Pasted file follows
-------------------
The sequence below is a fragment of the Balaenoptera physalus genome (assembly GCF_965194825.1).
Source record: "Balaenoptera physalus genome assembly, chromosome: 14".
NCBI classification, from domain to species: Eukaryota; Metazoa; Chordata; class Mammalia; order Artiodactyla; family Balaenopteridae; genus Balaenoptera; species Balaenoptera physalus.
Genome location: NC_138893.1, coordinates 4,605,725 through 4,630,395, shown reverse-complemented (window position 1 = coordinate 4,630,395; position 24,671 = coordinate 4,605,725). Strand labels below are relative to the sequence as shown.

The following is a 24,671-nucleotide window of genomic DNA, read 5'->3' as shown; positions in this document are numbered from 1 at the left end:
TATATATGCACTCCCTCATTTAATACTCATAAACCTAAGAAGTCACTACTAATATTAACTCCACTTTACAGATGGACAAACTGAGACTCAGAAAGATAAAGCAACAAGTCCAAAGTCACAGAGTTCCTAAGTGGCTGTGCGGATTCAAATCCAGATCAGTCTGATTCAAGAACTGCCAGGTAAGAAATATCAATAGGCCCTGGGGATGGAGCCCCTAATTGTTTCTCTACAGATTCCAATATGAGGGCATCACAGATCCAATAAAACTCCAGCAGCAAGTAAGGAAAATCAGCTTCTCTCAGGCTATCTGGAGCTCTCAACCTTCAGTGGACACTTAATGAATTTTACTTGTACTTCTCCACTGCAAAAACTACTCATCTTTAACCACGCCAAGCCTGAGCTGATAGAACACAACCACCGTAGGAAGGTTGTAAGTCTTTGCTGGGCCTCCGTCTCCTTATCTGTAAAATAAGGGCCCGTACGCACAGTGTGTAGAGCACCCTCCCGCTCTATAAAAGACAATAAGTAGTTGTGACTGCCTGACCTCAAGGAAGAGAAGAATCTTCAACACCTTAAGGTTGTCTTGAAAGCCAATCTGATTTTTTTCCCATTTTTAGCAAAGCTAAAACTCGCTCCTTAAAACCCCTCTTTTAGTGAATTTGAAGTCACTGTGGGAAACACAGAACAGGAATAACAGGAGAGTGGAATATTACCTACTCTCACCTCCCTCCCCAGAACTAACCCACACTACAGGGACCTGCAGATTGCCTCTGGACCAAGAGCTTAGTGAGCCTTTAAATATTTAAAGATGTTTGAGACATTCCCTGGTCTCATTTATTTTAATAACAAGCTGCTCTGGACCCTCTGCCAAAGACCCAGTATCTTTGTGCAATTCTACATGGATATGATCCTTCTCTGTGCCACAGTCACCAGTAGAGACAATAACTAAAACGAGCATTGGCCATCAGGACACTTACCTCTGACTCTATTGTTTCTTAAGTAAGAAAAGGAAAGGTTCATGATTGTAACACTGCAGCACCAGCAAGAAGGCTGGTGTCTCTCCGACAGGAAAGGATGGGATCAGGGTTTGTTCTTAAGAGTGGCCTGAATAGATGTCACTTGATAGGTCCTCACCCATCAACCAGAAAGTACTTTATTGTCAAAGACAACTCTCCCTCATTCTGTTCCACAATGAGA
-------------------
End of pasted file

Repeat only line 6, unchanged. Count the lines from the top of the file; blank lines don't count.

TATATATGCACTCCCTCATTTAATACTCATAAACCTAAGAAGTCACTACTAATATTAACTCCACTTTACAGATGGACAAACTGAGACTCAGAAAGATAAAGCAACAAGTCCAAAGTCACAGAGTTCCTAAGTGGCTGTGCGGATTCAAATCCAGATCAGTCTGATTCAAGAACTGCCAGGTAAGAAATATCAATAGGCCCTGGGGATGGAGCCCCTAATTGTTTCTCTACAGATTCCAATATGAGGGCATCACAGATCCAATAAAACTCCAGCAGCAAGTAAGGAAAATCAGCTTCTCTCAGGCTATCTGGAGCTCTCAACCTTCAGTGGACACTTAATGAATTTTACTTGTACTTCTCCACTGCAAAAACTACTCATCTTTAACCACGCCAAGCCTGAGCTGATAGAACACAACCACCGTAGGAAGGTTGTAAGTCTTTGCTGGGCCTCCGTCTCCTTATCTGTAAAATAAGGGCCCGTACGCACAGTGTGTAGAGCACCCTCCCGCTCTATAAAAGACAATAAGTAGTTGTGACTGCCTGACCTCAAGGAAGAGAAGAATCTTCAACACCTTAAGGTTGTCTTGAAAGCCAATCTGATTTTTTTCCCATTTTTAGCAAAGCTAAAACTCGCTCCTTAAAACCCCTCTTTTAGTGAATTTGAAGTCACTGTGGGAAACACAGAACAGGAATAACAGGAGAGTGGAATATTACCTACTCTCACCTCCCTCCCCAGAACTAACCCACACTACAGGGACCTGCAGATTGCCTCTGGACCAAGAGCTTAGTGAGCCTTTAAATATTTAAAGATGTTTGAGACATTCCCTGGTCTCATTTATTTTAATAACAAGCTGCTCTGGACCCTCTGCCAAAGACCCAGTATCTTTGTGCAATTCTACATGGATATGATCCTTCTCTGTGCCACAGTCACCAGTAGAGACAATAACTAAAACGAGCATTGGCCATCAGGACACTTACCTCTGACTCTATTGTTTCTTAAGTAAGAAAAGGAAAGGTTCATGATTGTAACACTGCAGCACCAGCAAGAAGGCTGGTGTCTCTCCGACAGGAAAGGATGGGATCAGGGTTTGTTCTTAAGAGTGGCCTGAATAGATGTCACTTGATAGGTCCTCACCCATCAACCAGAAAGTACTTTATTGTCAAAGACAACTCTCCCTCATTCTGTTCCACAATGAGA